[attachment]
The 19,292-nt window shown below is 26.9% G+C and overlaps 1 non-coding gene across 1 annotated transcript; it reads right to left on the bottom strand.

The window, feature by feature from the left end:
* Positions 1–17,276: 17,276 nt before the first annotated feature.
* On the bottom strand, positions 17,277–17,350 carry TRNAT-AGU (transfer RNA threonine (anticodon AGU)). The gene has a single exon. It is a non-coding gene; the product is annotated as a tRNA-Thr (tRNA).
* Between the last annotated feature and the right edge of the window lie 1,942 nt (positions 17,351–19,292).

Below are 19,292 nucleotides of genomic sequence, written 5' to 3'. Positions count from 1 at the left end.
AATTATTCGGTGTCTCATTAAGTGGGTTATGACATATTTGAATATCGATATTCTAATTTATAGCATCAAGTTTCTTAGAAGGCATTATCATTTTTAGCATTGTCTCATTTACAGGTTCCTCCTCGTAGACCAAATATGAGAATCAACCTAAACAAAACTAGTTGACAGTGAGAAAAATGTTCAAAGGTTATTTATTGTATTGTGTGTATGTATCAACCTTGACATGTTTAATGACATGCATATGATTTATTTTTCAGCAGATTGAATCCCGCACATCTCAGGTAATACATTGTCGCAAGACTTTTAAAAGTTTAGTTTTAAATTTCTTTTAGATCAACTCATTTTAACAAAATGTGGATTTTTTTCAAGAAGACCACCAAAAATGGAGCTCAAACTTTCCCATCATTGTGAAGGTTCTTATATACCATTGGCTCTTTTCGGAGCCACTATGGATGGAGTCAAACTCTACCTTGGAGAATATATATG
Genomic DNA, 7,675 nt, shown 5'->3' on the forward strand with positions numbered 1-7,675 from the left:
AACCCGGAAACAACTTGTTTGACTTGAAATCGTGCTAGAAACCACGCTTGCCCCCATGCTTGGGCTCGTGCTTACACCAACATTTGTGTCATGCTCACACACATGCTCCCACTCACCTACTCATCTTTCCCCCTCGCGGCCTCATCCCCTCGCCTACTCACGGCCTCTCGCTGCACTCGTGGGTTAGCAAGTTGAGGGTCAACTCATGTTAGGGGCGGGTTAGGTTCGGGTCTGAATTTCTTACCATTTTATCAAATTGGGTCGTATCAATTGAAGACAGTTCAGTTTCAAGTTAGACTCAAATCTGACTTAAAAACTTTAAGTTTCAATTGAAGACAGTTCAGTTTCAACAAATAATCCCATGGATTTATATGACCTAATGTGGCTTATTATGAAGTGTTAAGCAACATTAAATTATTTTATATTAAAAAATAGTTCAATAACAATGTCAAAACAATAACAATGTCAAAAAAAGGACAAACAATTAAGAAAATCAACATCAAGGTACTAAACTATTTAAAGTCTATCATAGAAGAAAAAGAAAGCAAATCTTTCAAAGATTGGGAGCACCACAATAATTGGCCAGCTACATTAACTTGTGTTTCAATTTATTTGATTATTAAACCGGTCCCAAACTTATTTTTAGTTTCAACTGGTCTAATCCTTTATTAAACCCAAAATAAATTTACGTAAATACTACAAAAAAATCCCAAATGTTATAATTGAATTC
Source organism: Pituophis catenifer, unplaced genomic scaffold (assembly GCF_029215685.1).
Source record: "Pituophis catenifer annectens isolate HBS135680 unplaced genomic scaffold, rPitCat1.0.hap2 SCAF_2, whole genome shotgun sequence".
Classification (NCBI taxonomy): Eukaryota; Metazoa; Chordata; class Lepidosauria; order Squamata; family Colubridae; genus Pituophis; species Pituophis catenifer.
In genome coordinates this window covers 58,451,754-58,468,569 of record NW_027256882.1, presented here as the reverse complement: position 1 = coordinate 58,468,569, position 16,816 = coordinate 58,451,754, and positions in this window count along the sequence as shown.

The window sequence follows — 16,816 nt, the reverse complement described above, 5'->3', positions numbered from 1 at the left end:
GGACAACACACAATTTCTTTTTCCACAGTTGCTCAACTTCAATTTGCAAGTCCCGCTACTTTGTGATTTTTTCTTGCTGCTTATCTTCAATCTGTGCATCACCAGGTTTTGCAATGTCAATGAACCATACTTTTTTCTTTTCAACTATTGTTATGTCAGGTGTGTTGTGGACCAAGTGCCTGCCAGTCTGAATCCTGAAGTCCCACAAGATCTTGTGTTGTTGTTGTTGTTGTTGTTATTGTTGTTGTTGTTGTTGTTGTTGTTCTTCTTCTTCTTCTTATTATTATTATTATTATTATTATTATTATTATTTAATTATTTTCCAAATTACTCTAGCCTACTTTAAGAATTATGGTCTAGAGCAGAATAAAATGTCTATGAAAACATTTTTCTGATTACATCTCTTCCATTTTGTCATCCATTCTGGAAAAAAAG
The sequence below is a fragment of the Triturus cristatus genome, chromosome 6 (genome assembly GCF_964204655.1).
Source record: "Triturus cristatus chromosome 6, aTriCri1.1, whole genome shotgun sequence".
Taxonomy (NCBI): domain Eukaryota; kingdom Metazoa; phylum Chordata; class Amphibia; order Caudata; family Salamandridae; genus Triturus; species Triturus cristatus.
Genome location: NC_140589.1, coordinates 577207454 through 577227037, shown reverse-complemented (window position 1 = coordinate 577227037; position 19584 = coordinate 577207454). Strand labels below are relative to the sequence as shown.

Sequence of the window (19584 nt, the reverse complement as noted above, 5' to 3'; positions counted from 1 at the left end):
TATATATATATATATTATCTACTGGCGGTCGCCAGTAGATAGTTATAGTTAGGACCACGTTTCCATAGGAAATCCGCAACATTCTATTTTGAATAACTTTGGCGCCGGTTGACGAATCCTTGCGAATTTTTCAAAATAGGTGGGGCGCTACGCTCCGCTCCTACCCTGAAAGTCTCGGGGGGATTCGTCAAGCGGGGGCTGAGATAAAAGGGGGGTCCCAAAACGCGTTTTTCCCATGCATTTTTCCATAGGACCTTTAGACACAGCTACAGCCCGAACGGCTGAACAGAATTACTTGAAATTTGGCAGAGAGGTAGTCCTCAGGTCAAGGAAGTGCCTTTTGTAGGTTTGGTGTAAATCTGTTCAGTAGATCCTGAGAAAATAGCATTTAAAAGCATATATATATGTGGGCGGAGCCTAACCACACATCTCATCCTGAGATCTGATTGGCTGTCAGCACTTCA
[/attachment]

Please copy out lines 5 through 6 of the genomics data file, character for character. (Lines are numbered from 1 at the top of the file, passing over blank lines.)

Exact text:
* Between the last annotated feature and the right edge of the window lie 1,942 nt (positions 17,351–19,292).

Below are 19,292 nucleotides of genomic sequence, written 5' to 3'. Positions count from 1 at the left end.